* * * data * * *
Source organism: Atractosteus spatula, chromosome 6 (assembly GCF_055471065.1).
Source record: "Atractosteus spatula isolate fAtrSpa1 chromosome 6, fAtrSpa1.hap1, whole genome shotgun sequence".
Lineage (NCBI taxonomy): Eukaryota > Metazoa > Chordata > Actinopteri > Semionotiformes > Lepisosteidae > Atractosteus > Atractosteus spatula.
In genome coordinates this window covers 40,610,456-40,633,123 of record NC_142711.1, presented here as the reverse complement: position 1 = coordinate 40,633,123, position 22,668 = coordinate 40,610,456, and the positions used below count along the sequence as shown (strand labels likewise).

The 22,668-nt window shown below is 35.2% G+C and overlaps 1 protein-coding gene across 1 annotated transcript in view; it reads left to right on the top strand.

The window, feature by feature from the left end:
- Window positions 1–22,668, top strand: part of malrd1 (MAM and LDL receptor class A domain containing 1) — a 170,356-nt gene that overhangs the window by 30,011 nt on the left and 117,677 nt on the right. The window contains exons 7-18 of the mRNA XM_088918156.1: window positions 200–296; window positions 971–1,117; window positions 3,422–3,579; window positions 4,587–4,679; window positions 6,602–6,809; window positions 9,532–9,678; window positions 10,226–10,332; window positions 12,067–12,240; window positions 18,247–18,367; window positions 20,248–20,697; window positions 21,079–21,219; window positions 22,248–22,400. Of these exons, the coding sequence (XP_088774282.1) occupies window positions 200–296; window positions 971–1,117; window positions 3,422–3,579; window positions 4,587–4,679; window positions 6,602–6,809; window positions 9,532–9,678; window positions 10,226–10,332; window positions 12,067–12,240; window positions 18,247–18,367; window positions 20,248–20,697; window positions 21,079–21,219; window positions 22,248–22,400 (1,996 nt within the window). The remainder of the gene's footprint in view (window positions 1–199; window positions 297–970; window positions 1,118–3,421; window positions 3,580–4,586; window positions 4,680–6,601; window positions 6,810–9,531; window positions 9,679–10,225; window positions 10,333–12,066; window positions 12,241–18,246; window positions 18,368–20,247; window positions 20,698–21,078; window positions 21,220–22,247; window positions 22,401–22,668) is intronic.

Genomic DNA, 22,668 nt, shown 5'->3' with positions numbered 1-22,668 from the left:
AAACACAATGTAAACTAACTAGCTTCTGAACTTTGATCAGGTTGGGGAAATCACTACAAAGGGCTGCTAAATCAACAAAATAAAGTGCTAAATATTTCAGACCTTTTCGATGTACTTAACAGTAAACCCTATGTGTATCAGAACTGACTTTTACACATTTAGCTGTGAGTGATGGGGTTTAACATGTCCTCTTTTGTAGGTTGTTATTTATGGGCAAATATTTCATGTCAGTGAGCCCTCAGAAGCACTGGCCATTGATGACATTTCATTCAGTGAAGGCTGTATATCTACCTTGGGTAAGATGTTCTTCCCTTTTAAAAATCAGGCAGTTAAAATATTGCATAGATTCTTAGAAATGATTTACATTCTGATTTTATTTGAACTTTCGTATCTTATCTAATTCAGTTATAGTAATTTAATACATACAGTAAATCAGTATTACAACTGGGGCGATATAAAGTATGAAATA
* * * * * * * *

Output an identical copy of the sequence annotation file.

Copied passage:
Source organism: Atractosteus spatula, chromosome 6 (assembly GCF_055471065.1).
Source record: "Atractosteus spatula isolate fAtrSpa1 chromosome 6, fAtrSpa1.hap1, whole genome shotgun sequence".
Lineage (NCBI taxonomy): Eukaryota > Metazoa > Chordata > Actinopteri > Semionotiformes > Lepisosteidae > Atractosteus > Atractosteus spatula.
In genome coordinates this window covers 40,610,456-40,633,123 of record NC_142711.1, presented here as the reverse complement: position 1 = coordinate 40,633,123, position 22,668 = coordinate 40,610,456, and the positions used below count along the sequence as shown (strand labels likewise).

The 22,668-nt window shown below is 35.2% G+C and overlaps 1 protein-coding gene across 1 annotated transcript in view; it reads left to right on the top strand.

The window, feature by feature from the left end:
- Window positions 1–22,668, top strand: part of malrd1 (MAM and LDL receptor class A domain containing 1) — a 170,356-nt gene that overhangs the window by 30,011 nt on the left and 117,677 nt on the right. The window contains exons 7-18 of the mRNA XM_088918156.1: window positions 200–296; window positions 971–1,117; window positions 3,422–3,579; window positions 4,587–4,679; window positions 6,602–6,809; window positions 9,532–9,678; window positions 10,226–10,332; window positions 12,067–12,240; window positions 18,247–18,367; window positions 20,248–20,697; window positions 21,079–21,219; window positions 22,248–22,400. Of these exons, the coding sequence (XP_088774282.1) occupies window positions 200–296; window positions 971–1,117; window positions 3,422–3,579; window positions 4,587–4,679; window positions 6,602–6,809; window positions 9,532–9,678; window positions 10,226–10,332; window positions 12,067–12,240; window positions 18,247–18,367; window positions 20,248–20,697; window positions 21,079–21,219; window positions 22,248–22,400 (1,996 nt within the window). The remainder of the gene's footprint in view (window positions 1–199; window positions 297–970; window positions 1,118–3,421; window positions 3,580–4,586; window positions 4,680–6,601; window positions 6,810–9,531; window positions 9,679–10,225; window positions 10,333–12,066; window positions 12,241–18,246; window positions 18,368–20,247; window positions 20,698–21,078; window positions 21,220–22,247; window positions 22,401–22,668) is intronic.

Genomic DNA, 22,668 nt, shown 5'->3' with positions numbered 1-22,668 from the left:
AAACACAATGTAAACTAACTAGCTTCTGAACTTTGATCAGGTTGGGGAAATCACTACAAAGGGCTGCTAAATCAACAAAATAAAGTGCTAAATATTTCAGACCTTTTCGATGTACTTAACAGTAAACCCTATGTGTATCAGAACTGACTTTTACACATTTAGCTGTGAGTGATGGGGTTTAACATGTCCTCTTTTGTAGGTTGTTATTTATGGGCAAATATTTCATGTCAGTGAGCCCTCAGAAGCACTGGCCATTGATGACATTTCATTCAGTGAAGGCTGTATATCTACCTTGGGTAAGATGTTCTTCCCTTTTAAAAATCAGGCAGTTAAAATATTGCATAGATTCTTAGAAATGATTTACATTCTGATTTTATTTGAACTTTCGTATCTTATCTAATTCAGTTATAGTAATTTAATACATACAGTAAATCAGTATTACAACTGGGGCGATATAAAGTATGAAATA